Therefore, your strategy and copy needs to shift to succeed. When marketing to your consumers, they’re more likely to make decisions without a ton of analysis. They’ll also generally prefer content that focuses on being engaging and entertaining, as well as shorter content.

Meanwhile, when you’re selling to travel agents, you really are pitching to another business. These agents’ reputations rely on choosing the right places to stay, so you’ll want to assure them that you’re trustworthy and your hotel exceeds their standards. You’ll generally want B2B content and copy to be longer, more informative, and more professional. 

Some of the most popular GDS’s include Amadeus, Sabre, and Travelport (Travelport owns 2 popular GDS’s under its umbrella: Galileo and Worldspan).

Global Distribution System Booking Channel Tips

  • Focus on highlighting features and amenities that are less hedonistic and more utilitarian. For example, highlight cleanliness and safety by listing your certifications 
  • Use two different descriptions, one after the other: first, a short description that focuses on your hotel’s highlights and best features. Second, a longer description that focuses more on benefits, emotions, and words that invoke the right image of the experience you’re offering (sensory words are great for this!)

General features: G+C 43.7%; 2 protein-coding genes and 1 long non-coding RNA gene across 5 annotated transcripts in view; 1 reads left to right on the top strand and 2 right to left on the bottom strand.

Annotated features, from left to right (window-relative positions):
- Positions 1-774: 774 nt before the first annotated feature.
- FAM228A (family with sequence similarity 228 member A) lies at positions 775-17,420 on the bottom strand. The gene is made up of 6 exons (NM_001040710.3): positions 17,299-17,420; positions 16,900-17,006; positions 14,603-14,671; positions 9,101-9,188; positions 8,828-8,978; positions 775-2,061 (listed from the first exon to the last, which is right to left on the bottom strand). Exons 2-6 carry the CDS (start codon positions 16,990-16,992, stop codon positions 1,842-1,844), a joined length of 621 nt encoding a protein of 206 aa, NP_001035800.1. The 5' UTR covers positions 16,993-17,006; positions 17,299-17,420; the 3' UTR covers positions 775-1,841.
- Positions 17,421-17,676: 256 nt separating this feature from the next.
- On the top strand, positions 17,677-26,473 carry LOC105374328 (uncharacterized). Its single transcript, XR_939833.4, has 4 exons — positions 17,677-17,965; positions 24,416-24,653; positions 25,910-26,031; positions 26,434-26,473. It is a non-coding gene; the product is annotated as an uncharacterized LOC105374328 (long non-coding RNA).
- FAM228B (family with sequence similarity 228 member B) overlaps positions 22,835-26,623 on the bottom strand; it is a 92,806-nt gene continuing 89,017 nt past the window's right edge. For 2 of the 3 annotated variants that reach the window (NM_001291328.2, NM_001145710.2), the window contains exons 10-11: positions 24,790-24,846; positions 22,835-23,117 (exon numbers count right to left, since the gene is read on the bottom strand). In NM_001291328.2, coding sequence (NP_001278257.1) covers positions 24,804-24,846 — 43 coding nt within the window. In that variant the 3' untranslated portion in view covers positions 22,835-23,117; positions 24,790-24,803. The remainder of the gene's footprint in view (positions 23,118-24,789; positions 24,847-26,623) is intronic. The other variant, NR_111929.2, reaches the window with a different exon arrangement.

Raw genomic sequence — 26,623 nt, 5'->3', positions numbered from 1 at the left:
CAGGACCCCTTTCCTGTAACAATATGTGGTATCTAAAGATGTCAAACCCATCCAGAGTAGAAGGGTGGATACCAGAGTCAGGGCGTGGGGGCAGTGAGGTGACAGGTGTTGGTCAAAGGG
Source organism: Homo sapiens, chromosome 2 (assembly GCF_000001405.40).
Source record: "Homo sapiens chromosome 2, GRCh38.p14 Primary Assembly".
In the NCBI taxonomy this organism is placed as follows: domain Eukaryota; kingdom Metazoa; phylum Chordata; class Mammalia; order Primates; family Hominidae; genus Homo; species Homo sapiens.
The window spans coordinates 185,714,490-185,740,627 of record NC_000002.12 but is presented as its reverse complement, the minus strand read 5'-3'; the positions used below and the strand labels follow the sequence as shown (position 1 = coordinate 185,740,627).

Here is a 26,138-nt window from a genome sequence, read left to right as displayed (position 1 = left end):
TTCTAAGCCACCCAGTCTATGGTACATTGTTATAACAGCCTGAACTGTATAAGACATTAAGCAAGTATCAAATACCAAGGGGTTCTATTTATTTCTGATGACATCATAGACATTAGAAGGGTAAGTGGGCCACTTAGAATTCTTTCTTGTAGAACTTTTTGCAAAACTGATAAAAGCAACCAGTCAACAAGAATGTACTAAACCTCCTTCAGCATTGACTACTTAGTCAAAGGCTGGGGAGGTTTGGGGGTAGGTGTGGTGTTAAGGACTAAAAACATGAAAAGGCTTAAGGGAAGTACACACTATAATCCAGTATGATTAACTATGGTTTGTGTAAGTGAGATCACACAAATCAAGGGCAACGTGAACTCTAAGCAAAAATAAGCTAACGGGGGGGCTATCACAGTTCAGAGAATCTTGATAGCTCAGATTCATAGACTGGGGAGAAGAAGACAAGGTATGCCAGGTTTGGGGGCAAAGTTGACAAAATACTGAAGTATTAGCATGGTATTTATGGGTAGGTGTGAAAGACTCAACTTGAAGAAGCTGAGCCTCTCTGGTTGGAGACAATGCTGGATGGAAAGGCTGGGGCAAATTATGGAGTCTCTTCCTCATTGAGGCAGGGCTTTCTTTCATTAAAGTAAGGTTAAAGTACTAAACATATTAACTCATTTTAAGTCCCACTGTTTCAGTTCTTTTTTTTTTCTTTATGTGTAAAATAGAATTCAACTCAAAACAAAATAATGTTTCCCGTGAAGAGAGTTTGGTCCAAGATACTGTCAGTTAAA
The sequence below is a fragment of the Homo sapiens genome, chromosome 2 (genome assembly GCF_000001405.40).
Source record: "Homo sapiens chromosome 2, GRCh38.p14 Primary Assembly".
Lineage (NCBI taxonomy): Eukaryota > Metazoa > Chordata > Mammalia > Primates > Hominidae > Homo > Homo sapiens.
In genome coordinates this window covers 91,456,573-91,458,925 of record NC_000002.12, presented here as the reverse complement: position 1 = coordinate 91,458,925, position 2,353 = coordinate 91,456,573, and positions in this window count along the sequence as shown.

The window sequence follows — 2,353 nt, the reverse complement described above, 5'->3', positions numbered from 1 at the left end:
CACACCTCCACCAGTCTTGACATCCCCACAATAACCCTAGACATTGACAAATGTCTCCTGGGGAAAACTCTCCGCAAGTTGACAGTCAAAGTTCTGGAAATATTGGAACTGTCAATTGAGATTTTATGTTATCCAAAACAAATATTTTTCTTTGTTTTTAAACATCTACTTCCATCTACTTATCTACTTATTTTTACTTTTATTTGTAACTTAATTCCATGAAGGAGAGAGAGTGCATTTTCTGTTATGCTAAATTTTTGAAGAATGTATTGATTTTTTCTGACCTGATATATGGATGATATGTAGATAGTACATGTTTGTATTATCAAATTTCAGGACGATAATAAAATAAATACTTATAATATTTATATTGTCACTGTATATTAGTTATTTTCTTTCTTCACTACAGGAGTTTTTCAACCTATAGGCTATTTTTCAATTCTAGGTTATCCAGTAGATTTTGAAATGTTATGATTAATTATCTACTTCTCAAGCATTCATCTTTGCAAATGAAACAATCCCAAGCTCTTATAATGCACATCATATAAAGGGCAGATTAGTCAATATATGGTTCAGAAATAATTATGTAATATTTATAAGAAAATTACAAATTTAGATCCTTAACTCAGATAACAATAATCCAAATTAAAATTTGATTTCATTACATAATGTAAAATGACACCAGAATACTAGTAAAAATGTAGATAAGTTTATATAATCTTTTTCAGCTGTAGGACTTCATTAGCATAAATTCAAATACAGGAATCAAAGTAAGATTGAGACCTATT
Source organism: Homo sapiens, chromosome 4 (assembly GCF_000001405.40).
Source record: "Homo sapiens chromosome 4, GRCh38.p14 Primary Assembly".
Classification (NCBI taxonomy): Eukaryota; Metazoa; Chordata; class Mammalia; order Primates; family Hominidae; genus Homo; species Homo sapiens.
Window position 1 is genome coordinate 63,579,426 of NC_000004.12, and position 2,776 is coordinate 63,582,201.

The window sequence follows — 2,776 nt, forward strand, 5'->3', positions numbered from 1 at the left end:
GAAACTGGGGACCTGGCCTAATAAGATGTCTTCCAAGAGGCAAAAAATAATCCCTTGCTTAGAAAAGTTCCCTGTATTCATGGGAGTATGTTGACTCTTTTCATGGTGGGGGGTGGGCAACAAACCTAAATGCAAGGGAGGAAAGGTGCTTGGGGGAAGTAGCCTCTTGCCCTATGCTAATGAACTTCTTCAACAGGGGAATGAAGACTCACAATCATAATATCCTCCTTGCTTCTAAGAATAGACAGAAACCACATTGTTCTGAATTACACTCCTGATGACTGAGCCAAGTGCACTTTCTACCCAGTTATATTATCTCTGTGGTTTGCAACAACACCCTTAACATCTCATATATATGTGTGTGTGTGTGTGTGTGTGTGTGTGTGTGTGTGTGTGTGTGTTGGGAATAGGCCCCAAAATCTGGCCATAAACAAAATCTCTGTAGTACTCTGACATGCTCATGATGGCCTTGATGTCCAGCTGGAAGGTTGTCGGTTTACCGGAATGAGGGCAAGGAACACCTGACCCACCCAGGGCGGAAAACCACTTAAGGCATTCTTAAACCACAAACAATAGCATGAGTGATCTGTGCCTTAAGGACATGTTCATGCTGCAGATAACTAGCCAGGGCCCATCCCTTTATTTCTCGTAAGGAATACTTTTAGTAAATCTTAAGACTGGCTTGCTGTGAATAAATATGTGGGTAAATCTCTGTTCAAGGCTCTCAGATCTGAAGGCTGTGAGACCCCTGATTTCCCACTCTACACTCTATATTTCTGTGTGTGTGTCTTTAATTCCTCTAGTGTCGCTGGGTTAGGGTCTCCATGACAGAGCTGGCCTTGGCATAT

• Amadeus has a checklist to help your optimize your GDS listing–you have to give your email, but it’s well worth it for such a fantastic resource.

6. Wholesaler Booking Channels

Wholesalers are a unique strategy in that you’re selling rooms to them so they can turn around and sell them to other channels, like OTAs and travel agents. They buy rooms in bulk from you at a discounted rate, thus turning a profit on their own efforts.

Unfortunately, the profit margins for hoteliers are usually slim in this exchange, which has led to a love-hate relationship between hoteliers and wholesalers. However, due to their power and prevalence, it will likely be necessary to include wholesalers in your strategy to some extent.

Wholesaler Booking Channel Tips

  • Work with ethical wholesalers who mirror your hospitality philosophy. Some wholesalers are just in it to make a few bucks, and couldn’t care less about the customer. This is not who you want to work with! Try to only work with wholesalers who you’re proud to have on your side
  • Use dynamic rates with wholesalers, to put you in the driver’s seat of the deal instead of the passenger’s seat
  • Trivago has a great piece all about wholesale distribution–give it a read!

What's next?